It goes like this:
    I pay a set up fee of 1k? 2K? 3k? PLanner compensated, I am set up with a real plan, plus I can deduct the fee.

    As my assets grow in value my planner makes a higher management fee. He is compensated and my “yacht” is a growing RSP.

    My planner gets me to do a SM, saving me thousands in mortgage interest, plus I now have a growing non registered portfolio . Two more yachts for me and the planner receives his extra yacht via growing management fee based on the new non registered porfolio.

    Next year the TFSA is introduced. My planner tells me having 10K in a savings account is silly and I should open 2 TFSA’s. ONe for me and one for the Ms’s. I save a couple hundred in income tax for another yacht, and the advisor now makes a bit more in management fees for his yacht. I am doing well, getting good advice so i continue to stay with my advisor.

    Year after year I am happy and my RSP is growing. The TFSA is growing as well as the SM porfolio.

    As tax laws change, and new investments become available my planner is on top of it. Based on his advice I save taxes, structure my finances to be efficient. He points out that in my tax bracket with a defined pension I will lose my OAS unless I drop my dividend income and receive capital gains income. Wow, another yacht.

    Let’s not forget that as I accumulate yachts, I refer a dozen new customers to my planner. More yachts for him.

    I dont want the 5200 square foot house now, I need a marina to store all these damn yachts! And so does my financial planner.

  32. Brendan on October 25, 2009 at 8:59 pm

    politically correct Disclaimer to post 31 above.

    No offense was intended toward chinese people regarding the poorly constructed calculator. It was poorly made and the country of manufacture was China.

    The reference to a christmas card was an actual situation in which a card was sent to my home in celebration of the winter solstice holiday,practiced within the most enjoyable traditions of the religious persuasion of your choice, or secular practices of your choice, with respect for the religious/secular persuasions and/or traditions of others,or their choice not to practice religious or secular traditions at all.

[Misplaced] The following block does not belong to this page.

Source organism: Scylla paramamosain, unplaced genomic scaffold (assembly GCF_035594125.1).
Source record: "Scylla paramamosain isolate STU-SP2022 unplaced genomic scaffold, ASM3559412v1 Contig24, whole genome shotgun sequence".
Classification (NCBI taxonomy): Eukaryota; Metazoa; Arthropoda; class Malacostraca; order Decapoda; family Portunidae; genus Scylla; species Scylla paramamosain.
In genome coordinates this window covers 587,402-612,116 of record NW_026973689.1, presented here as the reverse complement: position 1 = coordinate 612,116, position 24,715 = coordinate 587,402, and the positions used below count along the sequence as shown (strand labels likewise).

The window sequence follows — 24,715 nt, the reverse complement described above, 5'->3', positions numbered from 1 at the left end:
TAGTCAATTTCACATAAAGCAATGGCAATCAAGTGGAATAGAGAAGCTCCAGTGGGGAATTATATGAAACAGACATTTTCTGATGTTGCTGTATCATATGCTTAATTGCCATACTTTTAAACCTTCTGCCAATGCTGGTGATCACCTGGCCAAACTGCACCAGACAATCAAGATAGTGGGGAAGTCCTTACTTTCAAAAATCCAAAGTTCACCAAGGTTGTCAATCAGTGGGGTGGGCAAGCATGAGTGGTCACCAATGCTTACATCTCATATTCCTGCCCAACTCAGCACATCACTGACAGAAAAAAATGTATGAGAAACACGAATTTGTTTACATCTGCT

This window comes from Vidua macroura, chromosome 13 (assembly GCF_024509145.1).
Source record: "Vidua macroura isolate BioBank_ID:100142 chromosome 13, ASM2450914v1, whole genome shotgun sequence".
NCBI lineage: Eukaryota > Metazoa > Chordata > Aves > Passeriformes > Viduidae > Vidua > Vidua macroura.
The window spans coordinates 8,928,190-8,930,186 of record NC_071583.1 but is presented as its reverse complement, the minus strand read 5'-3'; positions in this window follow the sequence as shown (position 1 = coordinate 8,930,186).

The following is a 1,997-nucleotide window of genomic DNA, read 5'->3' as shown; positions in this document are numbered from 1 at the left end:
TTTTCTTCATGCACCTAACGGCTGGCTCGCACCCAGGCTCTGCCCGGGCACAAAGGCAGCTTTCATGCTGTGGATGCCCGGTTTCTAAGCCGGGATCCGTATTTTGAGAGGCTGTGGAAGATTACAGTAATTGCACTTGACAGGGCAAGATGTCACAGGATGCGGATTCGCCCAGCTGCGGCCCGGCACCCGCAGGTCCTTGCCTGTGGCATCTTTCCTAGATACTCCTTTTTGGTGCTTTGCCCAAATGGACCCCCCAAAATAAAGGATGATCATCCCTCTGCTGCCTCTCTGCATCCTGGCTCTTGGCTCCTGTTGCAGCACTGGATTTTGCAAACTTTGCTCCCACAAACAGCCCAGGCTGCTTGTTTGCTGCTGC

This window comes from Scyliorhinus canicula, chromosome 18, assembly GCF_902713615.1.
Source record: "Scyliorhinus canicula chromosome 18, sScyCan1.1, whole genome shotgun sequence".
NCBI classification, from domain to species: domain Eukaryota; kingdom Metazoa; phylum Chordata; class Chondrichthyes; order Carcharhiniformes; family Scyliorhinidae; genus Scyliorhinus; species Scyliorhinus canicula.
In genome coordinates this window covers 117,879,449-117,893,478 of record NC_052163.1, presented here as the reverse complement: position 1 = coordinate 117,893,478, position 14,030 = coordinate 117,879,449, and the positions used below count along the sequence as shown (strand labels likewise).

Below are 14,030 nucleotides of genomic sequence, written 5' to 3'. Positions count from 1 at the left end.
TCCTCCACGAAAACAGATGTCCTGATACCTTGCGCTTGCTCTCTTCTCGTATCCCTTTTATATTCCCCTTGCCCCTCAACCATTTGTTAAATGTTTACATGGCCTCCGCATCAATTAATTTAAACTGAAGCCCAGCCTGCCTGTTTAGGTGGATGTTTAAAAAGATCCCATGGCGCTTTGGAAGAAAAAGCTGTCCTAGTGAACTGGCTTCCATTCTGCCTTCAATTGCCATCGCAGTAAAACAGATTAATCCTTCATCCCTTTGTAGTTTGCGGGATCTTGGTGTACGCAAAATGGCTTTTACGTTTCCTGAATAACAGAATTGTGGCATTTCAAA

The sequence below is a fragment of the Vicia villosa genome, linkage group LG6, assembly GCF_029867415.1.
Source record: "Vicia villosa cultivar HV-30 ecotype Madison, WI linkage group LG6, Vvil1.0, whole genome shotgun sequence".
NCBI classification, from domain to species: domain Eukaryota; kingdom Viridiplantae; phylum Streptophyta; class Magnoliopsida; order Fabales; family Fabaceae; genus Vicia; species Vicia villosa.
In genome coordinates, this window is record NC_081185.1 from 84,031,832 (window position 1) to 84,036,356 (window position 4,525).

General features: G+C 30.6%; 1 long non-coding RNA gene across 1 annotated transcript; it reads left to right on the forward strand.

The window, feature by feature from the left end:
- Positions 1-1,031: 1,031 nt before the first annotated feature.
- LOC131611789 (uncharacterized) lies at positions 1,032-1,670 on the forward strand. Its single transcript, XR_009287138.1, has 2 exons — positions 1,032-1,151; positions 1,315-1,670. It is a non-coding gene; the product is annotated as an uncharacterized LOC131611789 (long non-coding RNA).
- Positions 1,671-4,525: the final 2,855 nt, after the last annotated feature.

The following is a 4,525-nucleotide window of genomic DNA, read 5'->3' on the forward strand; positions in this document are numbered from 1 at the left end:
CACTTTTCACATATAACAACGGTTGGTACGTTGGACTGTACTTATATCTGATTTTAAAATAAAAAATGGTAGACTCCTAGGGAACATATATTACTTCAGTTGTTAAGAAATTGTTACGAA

33. Ed Rempel on October 25, 2009 at 10:45 pm

    Hi Brendan,

    Great comment. You are very insightful.

    So, you think the best compensation for planners should be an initial fee of $1-3,000 for a REAL plan, and then a percent of assets after that?


  34. Brendan on October 26, 2009 at 1:10 am

    Hi Ed.

    I think that blame can be shared equally among planners, the industry(fund companies), and the investing public.

    These 3 components comprise “the system”, which I think is broke.
    I also think we are dealing with a chicken/egg situation.

    Let me explain.

    Investors want returns. Planners want to provide this, and earn a living. The industry wants to provide returns, and earn money as well.

    We all want to live and eat, and be rewarded for our efforts. Otherwise we would all sit at home on welfare.

    Investor seeks planner, and is sold funds. Planner means well, and selects funds for the client and gets paid. It is year 2k and even the pool boy is a paper millionaire thanks to Yahoo. Investor is mad because he is “only” getting a 15% rate of return, dumps his advisor.

    Advisor is out of some income even though he has invested time in a written plan.

    Fund company wants to provide nice returns but feels pressure because they are “only” returning 15% and are bleeding customers who want in on Yahoo. Fund company changes focus and jumps on the band wagon.

    Investor wants instant fortune, fund company tries to deliver , for a price. Advisor is biased towards higher trailer commissions because he is losing customers and has to make it up somewhere.

    And round and round we go on the vicious circle.

    I think the system is designed to prey upon human instinct and greed. It seems for one component of the system to succeed, another has to be on the losing end.

    I understand from the view of a planner to take several hours to set up a plan only to have a client bail 2 years later because their plan doesnt incorporate the latest tech fund. The planner is in it for the long term and had good intentions.

    On the other hand I cant justify a front load, 2.5% MER and a huge trailer for a closet index fund.

    The system is broke and seems to be slanted in favor for the industry. Heads they win, tails they also win.

    Ed i am not sure what the best compensation system would be.

    Personally i would feel that with the current system, an advisor may or may not be encouraging a particular fund because of a higher trailer.